Thanks to TBT Member,  Religious School Teacher, and Family Promise Volunteer Michelle Rodabaugh for sharing these words!

Recently, a neighbor’s husband passed away.  It was so sudden and unexpected.  They had just come home from a fantastic 4th of July weekend in Hilton Head with their close friends.  I had the opportunity to hear all about it, because when I went over to sit with her that was what she talked about.  She showed pictures of them on the beach marveling over how good he looked.

My neighbor has many close friends and a large family close by for support, but I went to sit with her anyway and joined in the organized list to provide her with food and company during this difficult time for her (my day is Friday).  This is just something that we do as good neighbors… Jews…Humans.  Now, my neighbor may not be Jewish and sit shiva, but we have traditions and customs for a reason…because they are embedded in a basic sense of humanity and a desire to help when someone is in need.  We all do this.  It is part of our culture and the way we were raised.  It is easy to identify a person in need of our love and support when we know that they have just suffered the loss of a loved one.   We have all experienced it in some form and so our hearts naturally go out to them and we respond the same way our parents did.  We go over and sit with them, send or bring them food, and pray.

Not so easy to see is the struggling family, putting on a good face until they lose everything  including their home, or the single mother venturing out from a bad relationship and determined to make a better life for her and her kids, but with nowhere to go.  We don’t have as good of a guide map for handling and responding to these situations.  Our hearts may go out to them, but we don’t know what to do.  I have been fortunate to participate in Temple Beth Tikvah’s Family Promise Project.  I signed up for the first family because I knew it was the right thing to do, but as I did, I admit, I signed up for what was convenient.  Dinner the first night, because it was a Sunday and I wouldn’t have to work that day and Clean-up the last day, because I had to be at Religious School that morning anyway, so why not come in an hour earlier to help.    The next time to sign up came around and I volunteered for the same two slots.  This time, not so much because of convenience, but because of the utter sense of accomplishment and well-being that I got the first time.  Dinner was mid-week, but the other volunteers and I had each taken a portion of the meal and it came together beautifully.  I helped clean up again but this time is wasn’t so convenient.  Since there was no Religious School, I didn’t have to be up early on a Sunday morning, but there I was, coffee in hand ready to move boxes and load the van.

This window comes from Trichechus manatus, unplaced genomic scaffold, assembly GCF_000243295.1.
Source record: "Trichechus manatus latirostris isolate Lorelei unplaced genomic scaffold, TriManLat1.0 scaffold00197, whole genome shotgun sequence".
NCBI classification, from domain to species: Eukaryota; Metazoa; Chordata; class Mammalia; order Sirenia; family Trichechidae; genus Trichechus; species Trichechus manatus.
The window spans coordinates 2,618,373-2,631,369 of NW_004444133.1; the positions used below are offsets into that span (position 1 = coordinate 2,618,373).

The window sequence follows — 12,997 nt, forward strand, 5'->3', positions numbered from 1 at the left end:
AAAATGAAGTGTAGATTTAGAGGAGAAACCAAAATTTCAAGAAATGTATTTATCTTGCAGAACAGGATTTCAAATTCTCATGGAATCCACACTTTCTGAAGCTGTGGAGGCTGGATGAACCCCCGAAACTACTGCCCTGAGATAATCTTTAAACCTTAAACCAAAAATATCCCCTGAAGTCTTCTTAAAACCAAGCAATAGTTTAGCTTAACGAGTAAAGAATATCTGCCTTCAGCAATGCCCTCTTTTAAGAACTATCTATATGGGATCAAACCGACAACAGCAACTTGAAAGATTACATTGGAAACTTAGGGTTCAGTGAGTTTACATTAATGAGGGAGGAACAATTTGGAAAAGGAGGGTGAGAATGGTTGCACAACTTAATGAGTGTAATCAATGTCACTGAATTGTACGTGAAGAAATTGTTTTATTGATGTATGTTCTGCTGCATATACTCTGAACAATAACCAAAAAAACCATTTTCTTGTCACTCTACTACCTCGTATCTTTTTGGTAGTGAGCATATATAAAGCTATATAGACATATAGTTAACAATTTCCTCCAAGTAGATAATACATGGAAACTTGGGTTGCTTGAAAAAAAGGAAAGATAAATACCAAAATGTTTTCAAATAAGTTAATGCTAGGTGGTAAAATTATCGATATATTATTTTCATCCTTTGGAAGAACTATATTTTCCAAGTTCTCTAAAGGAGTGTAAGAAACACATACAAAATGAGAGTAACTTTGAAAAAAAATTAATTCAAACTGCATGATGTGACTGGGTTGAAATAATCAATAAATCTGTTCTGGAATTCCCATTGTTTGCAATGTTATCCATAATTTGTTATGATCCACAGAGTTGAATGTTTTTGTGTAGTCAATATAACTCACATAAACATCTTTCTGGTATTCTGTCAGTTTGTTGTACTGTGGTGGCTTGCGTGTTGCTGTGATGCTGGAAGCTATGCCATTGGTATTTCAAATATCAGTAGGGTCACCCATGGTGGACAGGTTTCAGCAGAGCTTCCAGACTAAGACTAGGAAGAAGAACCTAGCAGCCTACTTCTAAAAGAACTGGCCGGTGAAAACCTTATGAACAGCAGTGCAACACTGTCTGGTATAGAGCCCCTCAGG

Next time a family comes to stay with us, school will just be getting underway.   Our houses may be a mess and lunches will have to be made.  Bedtimes will have to be re-enforced, and we will have to adjust to our school schedule.  It may not be convenient to give our time and energy to a family that we do not know, but it is  something what we need to do as good neighbors…Jews…Humans.  These families in the program are working so hard to better themselves and their situation; all they need is a little helping hand.  Our hand.  Please reach out with me to give them the hand that they need.


To sign up for week of August 18 -25:

1.    Click on this link:  to go to our invitation page on Volunteer Spot.

2.    Enter your email address.

3.    Sign up! Choose your spots. You will receive an automated confirmation and reminders.